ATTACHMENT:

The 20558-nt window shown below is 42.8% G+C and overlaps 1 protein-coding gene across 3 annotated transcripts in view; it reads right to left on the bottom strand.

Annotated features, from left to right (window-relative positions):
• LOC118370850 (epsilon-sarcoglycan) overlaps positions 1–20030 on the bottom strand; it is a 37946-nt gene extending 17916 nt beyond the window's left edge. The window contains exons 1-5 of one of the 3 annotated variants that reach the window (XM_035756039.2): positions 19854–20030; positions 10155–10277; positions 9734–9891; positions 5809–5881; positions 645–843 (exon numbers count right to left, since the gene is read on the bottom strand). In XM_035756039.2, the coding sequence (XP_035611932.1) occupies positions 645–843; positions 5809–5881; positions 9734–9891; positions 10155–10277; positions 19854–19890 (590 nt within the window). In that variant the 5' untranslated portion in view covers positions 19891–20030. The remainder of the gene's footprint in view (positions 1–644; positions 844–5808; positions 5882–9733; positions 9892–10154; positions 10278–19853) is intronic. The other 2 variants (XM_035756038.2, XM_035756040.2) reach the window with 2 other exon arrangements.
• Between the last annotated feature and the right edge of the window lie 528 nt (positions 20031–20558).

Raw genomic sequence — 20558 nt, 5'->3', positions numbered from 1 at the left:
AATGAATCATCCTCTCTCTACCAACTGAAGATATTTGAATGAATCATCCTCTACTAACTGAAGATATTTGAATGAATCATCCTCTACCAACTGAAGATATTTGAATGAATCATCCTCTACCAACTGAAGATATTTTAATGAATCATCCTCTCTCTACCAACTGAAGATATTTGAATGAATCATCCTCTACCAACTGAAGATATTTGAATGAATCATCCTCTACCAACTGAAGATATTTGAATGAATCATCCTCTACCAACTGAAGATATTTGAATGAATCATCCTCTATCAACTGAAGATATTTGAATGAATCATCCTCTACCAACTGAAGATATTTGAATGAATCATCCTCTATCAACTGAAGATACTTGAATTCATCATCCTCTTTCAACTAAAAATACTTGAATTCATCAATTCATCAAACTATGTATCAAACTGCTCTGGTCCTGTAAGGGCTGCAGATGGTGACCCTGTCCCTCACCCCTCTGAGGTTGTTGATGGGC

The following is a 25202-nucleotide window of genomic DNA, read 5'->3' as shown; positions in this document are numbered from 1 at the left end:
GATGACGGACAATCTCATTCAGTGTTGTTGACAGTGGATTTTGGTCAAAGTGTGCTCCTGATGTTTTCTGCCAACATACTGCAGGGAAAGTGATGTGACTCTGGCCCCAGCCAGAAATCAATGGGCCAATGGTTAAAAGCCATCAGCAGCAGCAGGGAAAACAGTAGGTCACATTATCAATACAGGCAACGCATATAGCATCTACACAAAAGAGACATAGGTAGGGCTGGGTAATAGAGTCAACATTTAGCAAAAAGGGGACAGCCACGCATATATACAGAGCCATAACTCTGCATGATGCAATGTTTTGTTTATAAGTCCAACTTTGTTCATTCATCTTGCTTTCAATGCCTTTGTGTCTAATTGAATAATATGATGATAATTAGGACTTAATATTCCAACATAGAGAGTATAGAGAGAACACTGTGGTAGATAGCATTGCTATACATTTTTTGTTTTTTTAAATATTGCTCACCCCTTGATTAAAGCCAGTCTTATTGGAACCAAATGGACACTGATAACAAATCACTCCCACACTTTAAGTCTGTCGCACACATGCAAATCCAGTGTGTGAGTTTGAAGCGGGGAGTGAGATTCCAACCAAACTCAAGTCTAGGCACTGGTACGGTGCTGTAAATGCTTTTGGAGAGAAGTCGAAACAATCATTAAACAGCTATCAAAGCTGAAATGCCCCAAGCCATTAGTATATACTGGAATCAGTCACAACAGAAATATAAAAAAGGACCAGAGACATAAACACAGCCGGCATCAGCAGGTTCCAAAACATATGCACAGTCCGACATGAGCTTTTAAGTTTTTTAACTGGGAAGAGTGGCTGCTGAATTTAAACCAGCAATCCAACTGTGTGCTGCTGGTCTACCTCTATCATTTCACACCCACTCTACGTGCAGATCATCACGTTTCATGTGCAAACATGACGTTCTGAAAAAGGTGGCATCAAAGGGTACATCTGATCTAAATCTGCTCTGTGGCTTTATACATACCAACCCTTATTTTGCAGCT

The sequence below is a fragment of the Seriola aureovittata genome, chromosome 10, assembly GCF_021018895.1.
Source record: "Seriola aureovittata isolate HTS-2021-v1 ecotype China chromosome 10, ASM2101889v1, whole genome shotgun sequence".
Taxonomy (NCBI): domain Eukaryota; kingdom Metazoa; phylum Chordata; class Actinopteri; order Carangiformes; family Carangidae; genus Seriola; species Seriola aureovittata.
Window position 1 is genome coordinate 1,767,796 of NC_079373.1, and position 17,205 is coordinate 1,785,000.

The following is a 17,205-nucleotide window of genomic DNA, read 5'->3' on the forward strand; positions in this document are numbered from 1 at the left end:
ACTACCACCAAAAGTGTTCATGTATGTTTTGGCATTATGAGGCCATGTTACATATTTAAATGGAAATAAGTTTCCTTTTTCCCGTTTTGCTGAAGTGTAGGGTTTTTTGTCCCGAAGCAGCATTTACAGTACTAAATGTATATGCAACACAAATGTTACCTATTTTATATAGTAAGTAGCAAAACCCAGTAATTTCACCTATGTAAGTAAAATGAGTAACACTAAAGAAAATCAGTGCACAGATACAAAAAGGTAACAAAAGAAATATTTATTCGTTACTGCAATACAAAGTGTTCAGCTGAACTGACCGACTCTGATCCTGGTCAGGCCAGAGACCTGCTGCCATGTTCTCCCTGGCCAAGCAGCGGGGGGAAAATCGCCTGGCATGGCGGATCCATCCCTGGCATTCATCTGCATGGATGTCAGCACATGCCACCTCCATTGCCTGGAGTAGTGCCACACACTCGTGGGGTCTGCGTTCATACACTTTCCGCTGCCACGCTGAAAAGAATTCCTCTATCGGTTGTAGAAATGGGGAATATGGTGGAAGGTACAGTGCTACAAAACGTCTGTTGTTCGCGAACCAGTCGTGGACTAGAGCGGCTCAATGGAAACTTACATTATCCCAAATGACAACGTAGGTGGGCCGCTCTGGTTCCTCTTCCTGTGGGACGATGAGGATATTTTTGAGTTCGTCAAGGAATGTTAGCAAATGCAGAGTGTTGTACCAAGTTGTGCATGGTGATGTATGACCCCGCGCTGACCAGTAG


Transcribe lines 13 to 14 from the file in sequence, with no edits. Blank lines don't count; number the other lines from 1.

The following is a 17,205-nucleotide window of genomic DNA, read 5'->3' on the forward strand; positions in this document are numbered from 1 at the left end:
ACTACCACCAAAAGTGTTCATGTATGTTTTGGCATTATGAGGCCATGTTACATATTTAAATGGAAATAAGTTTCCTTTTTCCCGTTTTGCTGAAGTGTAGGGTTTTTTGTCCCGAAGCAGCATTTACAGTACTAAATGTATATGCAACACAAATGTTACCTATTTTATATAGTAAGTAGCAAAACCCAGTAATTTCACCTATGTAAGTAAAATGAGTAACACTAAAGAAAATCAGTGCACAGATACAAAAAGGTAACAAAAGAAATATTTATTCGTTACTGCAATACAAAGTGTTCAGCTGAACTGACCGACTCTGATCCTGGTCAGGCCAGAGACCTGCTGCCATGTTCTCCCTGGCCAAGCAGCGGGGGGAAAATCGCCTGGCATGGCGGATCCATCCCTGGCATTCATCTGCATGGATGTCAGCACATGCCACCTCCATTGCCTGGAGTAGTGCCACACACTCGTGGGGTCTGCGTTCATACACTTTCCGCTGCCACGCTGAAAAGAATTCCTCTATCGGTTGTAGAAATGGGGAATATGGTGGAAGGTACAGTGCTACAAAACGTCTGTTGTTCGCGAACCAGTCGTGGACTAGAGCGGCTCAATGGAAACTTACATTATCCCAAATGACAACGTAGGTGGGCCGCTCTGGTTCCTCTTCCTGTGGGACGATGAGGATATTTTTGAGTTCGTCAAGGAATGTTAGCAAATGCAGAGTGTTGTACCAAGTTGTGCATGGTGATGTATGACCCCGCGCTGACCAGTAG